Six emerging entrepreneurs from the Riverina will pitch their innovation ideas tonight at CSU AgriTech Incubator’s pitch evening.
The participants are the program’s third cohort, who began in July 2018.
Among the ideas are a food-labelling service and ‘disruptive insurance platform’.
Another is ‘Outback Wings’, a flight service for vets to attend animals requiring both emergency and routine care.
First-year CSU student Mackenzie Bond, who is behind the idea, said the need for the service came after an experience back home in Queensland.
“One of my cousins had an accident while on the farm and she was able to get the Royal Doctor Flying Service out there,” Ms Bond said.
“Her horse was also injured but they weren’t able to get vets out in time so the horse had to be euthanised.”
The business’s vision, based on the Royal Doctor Flying Service model, is to make veterinary and agricultural services accessible and affordable.
“The farmers interests and their profits are what I’m trying to maximise,” Ms Bond said.
“If you’re going to remote areas, it’s quicker to fly there with all your equipment.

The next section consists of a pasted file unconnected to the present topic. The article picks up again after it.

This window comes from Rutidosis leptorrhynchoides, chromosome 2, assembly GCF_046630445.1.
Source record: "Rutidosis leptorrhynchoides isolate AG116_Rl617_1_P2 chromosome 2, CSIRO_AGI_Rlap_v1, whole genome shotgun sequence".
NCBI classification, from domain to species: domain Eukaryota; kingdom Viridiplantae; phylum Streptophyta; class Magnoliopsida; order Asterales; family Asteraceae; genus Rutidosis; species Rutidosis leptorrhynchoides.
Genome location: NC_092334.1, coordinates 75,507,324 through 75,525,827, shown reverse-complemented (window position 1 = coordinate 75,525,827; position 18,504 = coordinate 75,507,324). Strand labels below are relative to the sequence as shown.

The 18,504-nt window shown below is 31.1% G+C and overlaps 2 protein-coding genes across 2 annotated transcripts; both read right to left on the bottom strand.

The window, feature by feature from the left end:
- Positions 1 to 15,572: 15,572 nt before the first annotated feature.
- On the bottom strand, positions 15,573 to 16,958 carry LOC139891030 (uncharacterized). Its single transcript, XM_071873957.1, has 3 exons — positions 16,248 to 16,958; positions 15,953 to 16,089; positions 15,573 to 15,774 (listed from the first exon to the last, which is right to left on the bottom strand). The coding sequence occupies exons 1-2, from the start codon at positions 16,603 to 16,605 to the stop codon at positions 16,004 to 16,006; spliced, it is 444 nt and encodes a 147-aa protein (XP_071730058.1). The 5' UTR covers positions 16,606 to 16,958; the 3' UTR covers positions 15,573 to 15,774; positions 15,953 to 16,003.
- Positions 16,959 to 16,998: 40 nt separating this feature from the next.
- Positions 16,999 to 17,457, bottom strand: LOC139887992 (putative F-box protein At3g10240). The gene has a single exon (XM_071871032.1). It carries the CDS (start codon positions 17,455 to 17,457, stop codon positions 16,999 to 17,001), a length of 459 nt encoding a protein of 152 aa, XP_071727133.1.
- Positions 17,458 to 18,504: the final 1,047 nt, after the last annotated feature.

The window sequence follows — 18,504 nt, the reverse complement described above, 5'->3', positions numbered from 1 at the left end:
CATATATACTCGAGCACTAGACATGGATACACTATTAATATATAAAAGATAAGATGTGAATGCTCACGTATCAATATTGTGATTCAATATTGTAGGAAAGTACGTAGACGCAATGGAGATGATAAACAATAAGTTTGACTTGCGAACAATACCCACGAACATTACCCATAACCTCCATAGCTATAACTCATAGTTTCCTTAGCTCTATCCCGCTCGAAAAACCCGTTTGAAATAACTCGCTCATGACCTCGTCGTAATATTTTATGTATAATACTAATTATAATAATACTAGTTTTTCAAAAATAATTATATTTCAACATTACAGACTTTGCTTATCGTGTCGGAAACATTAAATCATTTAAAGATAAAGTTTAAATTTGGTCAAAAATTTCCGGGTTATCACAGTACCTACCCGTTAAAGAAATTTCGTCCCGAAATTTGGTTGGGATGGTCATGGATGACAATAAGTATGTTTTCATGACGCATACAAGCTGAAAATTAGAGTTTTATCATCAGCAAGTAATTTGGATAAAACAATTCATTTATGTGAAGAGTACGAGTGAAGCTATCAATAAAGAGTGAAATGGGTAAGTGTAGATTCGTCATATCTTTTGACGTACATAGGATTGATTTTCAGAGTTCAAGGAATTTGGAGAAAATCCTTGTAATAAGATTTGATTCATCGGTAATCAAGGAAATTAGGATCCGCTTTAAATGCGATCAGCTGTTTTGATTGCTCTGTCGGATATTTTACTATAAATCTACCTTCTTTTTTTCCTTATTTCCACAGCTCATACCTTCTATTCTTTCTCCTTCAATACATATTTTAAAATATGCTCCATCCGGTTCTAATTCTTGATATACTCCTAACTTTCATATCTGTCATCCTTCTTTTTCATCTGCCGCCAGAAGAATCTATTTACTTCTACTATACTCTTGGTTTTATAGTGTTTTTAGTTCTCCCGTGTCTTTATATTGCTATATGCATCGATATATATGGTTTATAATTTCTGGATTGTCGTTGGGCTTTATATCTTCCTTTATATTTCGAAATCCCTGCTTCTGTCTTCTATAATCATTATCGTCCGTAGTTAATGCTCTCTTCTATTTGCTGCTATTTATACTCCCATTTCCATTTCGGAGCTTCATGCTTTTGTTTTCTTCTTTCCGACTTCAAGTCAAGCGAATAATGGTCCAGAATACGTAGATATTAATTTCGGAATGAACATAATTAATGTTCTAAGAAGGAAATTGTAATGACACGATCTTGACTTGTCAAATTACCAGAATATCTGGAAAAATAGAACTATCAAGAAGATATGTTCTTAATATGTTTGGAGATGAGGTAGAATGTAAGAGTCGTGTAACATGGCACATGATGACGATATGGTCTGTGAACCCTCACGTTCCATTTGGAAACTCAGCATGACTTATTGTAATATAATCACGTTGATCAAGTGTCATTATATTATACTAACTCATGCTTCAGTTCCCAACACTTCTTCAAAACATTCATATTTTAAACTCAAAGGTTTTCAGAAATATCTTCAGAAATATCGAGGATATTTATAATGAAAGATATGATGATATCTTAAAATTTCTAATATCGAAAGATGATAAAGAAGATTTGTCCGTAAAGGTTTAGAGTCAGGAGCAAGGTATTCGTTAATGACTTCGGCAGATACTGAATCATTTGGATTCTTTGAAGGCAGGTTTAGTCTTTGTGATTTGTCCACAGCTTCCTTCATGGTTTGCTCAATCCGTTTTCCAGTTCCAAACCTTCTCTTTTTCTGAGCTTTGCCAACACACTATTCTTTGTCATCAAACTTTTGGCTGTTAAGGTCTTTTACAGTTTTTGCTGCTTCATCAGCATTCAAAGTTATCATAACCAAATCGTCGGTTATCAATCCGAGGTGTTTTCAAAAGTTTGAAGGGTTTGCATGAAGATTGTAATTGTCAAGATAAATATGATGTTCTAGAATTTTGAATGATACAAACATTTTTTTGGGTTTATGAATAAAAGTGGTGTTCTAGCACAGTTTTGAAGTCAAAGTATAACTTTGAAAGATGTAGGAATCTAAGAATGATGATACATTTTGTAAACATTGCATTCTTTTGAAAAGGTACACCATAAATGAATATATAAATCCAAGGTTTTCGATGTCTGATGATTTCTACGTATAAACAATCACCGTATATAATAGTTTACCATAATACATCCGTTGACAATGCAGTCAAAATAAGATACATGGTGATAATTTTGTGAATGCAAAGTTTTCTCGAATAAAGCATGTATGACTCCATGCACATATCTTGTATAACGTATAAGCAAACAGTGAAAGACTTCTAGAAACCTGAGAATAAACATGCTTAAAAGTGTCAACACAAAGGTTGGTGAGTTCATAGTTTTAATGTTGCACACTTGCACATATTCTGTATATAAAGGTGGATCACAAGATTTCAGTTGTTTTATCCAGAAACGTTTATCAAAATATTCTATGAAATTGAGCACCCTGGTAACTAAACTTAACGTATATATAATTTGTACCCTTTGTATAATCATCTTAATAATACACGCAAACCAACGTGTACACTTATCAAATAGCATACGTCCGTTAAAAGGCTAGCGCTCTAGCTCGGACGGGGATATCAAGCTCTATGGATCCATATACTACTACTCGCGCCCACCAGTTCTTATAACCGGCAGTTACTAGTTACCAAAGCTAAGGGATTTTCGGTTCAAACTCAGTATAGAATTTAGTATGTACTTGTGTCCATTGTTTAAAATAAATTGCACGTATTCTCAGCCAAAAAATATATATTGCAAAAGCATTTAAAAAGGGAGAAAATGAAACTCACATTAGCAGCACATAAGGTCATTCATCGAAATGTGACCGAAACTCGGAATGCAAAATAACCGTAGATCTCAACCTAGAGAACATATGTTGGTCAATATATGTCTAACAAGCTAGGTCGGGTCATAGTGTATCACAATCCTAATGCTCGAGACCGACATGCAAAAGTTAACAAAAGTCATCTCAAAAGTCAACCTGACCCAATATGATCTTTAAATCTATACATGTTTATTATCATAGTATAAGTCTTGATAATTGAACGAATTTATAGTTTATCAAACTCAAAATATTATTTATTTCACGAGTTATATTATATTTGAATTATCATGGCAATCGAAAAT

“And you’d be able to carry heavier and more advanced equipment.”
The farmers interests and their profits are what I’m trying to maximise.Mackenzie Bond, founder of Outback Wings and CSU student
Funding for the idea is based on a combination of government and commercial assistance.
“My idea is to be government affiliated but to be more farm-management and farm-practice focused,” she said.
“I think that’s the way to go because that’s what our farmers need.
I’ve also got sponsorship from Coles and Woolworths, as well as a veterinary pharmaceutical company.”
The incubator program helps the region’s innovation and economic development by providing co-working spaces, fostering greater participation of women in entrepreneurial activities and supporting small-to-medium businesses to overcome research and development challenges.
Project officer Siobhain Howard said he program had helped a number of participants in the previous cohorts.
“We’ve assisted 22 startups through the incubator program,” Ms Howard said.
This includes Daniel Winson, founder of Agrinet, which helps businesses with telecommunications and eliminates mobile black spots on farms.
“The incubator’s goal is to spark innovation and economic development in the Riverina,” Ms Howard said.
“So it’s great to see so many regional people with fantastic ideas and we look forward to following their journeys.”
While the AgriTech Incubator specifically encourages start-ups seeking to leverage new technologies from ‘farm to fork’, it is open to participation by any ‘tech-enabled’ regional start-up.
Guest speaker at the pitch tonight will be Sarah Nolet, an internationally recognized food systems innovation expert and the CEO of AgThentic, a global food and agriculture strategy firm.
The incubation program is funded by the NSW Department of Industry with additional funding from CSU.